Whilst this does give the pool a record store-like charm, it can be limiting if you are looking to bulk out your back catalogue. The advantage of this, however, is that the store has more real estate for new material, and this is an area where DJ City shines. With daily uploads and curations, this is a proven pool for getting exclusive edits of new material plus you won’t be caught wanting for any resurgent old-school anthems as they frequently upload throwbacks, especially if they are making waves in the industry.
At £90 quarterly, there’s not much flexibility when it comes to financing your subscription to DJ City. For those wanting a trial first, they do often run promotions where your initial month costs £10.
BPM Supreme: At nearly the same age as DJ City, BPM Supreme has cemented its reputation with many DJs, ourselves included, as a reliable pool. They have a healthy breadth of music genres with superb track availability and include a comprehensive back catalogue for collection bulking. To their credit, they are endorsed by countless household name DJs and have a great pricing structure which can be paid monthly, giving you more flexibility over your subscription.
BPM Supreme’s broad representation extends to most sub-genres of dance music and hip hop and their extensive catalogue is not time restricted, unlike with DJ City. What they do have in common with DJ City is their expert back-end team of music editors. You will find no shortage of exclusive re-rubs and edits to give your crates a dash of secret sauce!
Track sorting is fully taken care of with filters for BPM, genre, key and more. All tracks are 320kbs MP3s and are quality tested and edited where necessary so you can be sure that everything is DJ friendly.
BPM Supreme costs £19.99 per month or £29.99 per month if you want access to their music streaming service. If you choose to join their service use the code ‘CROSSFADER’ for 20% off your first month subscription.
Zip DJ: Zip DJ are directly affiliated with many major record labels so if it is upfront access to the freshest sounds that you want, this is the pool for you! A good all-rounder, ZipDJ has a huge back catalogue and a great mobile app which allows you to download your chosen tracks as a zip file for unpacking later when on a more appropriate machine.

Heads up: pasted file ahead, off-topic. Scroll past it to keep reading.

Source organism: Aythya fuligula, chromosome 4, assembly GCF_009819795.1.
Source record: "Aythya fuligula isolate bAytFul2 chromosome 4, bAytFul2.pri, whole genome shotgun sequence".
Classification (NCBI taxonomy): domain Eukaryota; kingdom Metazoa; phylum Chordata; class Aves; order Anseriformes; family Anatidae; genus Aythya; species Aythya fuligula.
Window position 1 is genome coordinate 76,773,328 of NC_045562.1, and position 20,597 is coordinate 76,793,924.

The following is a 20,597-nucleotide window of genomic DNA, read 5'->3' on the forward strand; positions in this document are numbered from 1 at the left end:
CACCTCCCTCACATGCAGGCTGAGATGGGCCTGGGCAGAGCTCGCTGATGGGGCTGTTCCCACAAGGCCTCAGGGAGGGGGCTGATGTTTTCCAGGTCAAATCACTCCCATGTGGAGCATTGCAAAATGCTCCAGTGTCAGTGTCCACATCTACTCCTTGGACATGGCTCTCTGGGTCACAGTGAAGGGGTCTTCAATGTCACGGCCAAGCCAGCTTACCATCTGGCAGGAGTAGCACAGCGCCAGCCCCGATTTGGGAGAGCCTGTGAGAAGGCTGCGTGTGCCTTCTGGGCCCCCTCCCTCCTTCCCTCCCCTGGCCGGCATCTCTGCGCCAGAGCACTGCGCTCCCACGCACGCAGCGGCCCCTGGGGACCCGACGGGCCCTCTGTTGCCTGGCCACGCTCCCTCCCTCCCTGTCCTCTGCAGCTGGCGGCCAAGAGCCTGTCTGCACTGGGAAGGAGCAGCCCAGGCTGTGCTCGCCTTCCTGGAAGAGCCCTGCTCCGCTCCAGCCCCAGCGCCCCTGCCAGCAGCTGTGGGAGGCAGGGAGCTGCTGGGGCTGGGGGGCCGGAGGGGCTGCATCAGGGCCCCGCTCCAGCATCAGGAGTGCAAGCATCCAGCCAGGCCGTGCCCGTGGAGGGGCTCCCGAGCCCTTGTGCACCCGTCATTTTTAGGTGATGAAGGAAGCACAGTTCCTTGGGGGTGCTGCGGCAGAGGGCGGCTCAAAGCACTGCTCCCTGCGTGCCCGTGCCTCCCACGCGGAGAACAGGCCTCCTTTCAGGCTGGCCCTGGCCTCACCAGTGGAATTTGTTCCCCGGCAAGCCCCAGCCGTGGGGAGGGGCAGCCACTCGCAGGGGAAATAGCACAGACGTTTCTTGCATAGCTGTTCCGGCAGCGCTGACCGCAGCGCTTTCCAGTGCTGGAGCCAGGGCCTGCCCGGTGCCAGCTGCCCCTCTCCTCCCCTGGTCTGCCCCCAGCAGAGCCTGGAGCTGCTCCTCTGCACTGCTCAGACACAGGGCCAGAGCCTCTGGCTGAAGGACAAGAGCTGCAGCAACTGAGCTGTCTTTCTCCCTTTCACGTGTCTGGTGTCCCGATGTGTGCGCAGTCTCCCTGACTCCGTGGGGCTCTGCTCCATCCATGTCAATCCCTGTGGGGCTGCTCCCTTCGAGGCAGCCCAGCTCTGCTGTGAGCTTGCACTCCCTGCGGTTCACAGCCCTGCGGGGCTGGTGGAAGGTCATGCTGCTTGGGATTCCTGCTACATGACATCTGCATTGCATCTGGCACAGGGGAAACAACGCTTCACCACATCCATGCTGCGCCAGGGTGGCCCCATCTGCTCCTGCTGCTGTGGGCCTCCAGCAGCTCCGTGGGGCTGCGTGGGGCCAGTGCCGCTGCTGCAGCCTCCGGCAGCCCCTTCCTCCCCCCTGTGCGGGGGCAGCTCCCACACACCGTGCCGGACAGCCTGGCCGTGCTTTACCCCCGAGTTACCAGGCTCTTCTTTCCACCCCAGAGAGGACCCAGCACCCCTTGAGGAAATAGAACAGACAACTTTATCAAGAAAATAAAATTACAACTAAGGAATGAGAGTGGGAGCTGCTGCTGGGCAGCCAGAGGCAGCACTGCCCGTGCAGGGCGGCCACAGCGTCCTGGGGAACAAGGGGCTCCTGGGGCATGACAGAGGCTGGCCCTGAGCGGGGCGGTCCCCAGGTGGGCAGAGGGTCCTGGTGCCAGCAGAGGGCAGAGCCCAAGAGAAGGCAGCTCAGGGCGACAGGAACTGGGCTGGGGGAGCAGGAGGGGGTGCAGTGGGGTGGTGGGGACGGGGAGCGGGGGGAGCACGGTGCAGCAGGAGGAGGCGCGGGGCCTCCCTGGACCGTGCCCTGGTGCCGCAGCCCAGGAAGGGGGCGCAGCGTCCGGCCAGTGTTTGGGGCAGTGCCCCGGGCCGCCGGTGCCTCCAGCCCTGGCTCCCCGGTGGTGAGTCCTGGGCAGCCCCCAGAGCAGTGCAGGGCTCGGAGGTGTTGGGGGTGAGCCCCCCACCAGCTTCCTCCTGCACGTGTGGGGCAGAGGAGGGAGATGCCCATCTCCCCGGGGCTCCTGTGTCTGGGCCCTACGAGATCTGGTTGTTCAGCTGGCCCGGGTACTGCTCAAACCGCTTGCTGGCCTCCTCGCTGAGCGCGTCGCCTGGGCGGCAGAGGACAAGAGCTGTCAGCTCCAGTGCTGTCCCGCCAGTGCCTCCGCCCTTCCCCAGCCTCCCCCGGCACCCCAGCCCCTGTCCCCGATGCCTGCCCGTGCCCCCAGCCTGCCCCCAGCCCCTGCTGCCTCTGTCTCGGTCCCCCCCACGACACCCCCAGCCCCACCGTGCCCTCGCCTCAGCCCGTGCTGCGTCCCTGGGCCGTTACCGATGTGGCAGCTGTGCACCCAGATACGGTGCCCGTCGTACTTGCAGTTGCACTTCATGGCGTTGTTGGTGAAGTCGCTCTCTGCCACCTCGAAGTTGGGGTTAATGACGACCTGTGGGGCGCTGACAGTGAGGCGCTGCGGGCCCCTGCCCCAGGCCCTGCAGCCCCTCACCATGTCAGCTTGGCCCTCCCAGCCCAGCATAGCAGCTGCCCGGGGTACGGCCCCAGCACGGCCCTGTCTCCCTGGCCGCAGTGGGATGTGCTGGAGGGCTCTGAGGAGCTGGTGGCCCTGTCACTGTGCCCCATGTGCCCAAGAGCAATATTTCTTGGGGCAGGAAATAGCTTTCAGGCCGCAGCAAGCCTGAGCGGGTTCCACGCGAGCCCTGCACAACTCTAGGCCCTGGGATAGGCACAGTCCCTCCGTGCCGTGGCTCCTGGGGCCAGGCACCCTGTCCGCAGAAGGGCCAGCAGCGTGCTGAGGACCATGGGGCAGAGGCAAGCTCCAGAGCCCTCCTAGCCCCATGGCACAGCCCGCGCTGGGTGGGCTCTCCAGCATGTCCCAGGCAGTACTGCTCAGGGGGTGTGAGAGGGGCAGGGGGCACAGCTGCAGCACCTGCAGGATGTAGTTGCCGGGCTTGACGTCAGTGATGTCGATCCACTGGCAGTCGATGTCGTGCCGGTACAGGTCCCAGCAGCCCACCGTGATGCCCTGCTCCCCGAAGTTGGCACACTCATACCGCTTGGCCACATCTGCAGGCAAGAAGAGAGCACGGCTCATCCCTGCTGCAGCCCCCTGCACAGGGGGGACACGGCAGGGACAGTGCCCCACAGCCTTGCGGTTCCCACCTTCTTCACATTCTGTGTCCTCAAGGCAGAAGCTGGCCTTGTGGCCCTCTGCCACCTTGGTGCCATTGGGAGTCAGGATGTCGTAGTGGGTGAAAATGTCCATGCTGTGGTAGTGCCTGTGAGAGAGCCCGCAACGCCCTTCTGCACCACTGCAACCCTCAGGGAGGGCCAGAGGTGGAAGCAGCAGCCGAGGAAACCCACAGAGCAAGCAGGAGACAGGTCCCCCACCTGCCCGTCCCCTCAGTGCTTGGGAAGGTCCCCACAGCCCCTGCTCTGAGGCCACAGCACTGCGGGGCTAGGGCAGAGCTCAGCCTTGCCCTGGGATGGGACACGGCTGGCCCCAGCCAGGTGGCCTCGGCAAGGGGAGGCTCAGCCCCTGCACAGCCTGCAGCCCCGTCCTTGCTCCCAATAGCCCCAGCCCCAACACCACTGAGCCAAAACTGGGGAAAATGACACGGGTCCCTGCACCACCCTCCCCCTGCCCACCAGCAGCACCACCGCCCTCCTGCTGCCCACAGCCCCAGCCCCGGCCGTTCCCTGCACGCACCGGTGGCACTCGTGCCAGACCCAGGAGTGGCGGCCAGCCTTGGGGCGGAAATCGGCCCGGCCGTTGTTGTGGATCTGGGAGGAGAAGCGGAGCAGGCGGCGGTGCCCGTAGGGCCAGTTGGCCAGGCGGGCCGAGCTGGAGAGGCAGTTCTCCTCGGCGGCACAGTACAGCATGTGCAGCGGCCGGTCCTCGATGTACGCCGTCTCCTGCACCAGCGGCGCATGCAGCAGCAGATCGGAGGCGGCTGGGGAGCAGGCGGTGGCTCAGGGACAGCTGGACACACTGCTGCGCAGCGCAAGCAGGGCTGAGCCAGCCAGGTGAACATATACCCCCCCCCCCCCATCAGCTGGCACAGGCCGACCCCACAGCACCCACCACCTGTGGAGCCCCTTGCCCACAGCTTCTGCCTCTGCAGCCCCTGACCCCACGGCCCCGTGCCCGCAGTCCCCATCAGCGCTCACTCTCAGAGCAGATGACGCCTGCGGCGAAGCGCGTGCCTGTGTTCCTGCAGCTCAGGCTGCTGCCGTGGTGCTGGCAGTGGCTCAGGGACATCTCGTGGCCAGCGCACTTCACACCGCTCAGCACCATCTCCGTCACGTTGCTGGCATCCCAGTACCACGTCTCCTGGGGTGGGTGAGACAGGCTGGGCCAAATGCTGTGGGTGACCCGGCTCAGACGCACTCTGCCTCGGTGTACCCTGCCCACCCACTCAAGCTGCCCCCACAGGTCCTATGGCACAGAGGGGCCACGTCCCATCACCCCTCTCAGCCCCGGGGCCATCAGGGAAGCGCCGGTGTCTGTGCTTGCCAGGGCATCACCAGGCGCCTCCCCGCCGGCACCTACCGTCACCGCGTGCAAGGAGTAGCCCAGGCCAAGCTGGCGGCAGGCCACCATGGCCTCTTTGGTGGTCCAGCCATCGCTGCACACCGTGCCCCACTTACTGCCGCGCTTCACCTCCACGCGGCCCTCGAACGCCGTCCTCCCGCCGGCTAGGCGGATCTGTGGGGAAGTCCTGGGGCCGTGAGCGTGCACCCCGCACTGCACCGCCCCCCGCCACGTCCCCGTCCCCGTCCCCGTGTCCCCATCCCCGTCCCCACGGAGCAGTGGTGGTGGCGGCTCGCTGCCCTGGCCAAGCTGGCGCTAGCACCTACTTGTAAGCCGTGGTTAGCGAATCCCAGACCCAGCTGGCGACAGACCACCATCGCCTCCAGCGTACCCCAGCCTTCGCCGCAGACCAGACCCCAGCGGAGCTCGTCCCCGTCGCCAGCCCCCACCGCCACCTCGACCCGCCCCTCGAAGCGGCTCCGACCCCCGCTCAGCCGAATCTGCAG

Self-proclaimed at providing the best promotional music for club and radio play, this pool really delivers on the latest sounds. It’s the closest thing to grabbing a white-label or test press of a tune before its general release back in the heyday of vinyl DJing!
All tracks are fully ID3-tagged ready for your DJ software of choice and are 320kbps MP3 as standard.
ZipDJ is $50 per month with an initial 30% discount for your first month and further discounts if you commit to multiple months’ service upfront, for example, if you sign up for 12 months of service, the price drops to $35 per month.
Digital DJ Pool: The main strength of this pool is that you get a personalised feed based on your followed record labels, artists and DJs so you can gain inspiration for your own crate building by checking out what music they are downloading. As one of the cheaper pools, this is a popular choice for DJs wanting a more budget-friendly option.
All tracks are 320kbps MP3s and are tagged with Serato cue points and overviews meaning the time-sensitive DJ need just drag and drop their files into Serato.
Track sorting is fully comprehensive with filters for BPM, key and genre and even record label, plus all tracks have mixing suggestions to inspire exploration. The amount of DJ charts and genre charts etc is exemplary with daily updates. Users also get access to a social media platform via the inbuilt DJ network.
Digital DJ Pool has over 40 genres to browse and has a strong emphasis on their DJ network, showcasing daily top download charts and biographies of their heavy-weight users.
Pricing is $20 per month with an initial trial of $1 for 5 days of access to see if the pairing is right for you. The cost gets lower if you commit to more upfront, for example, their yearly cost is $180, saving you 20%.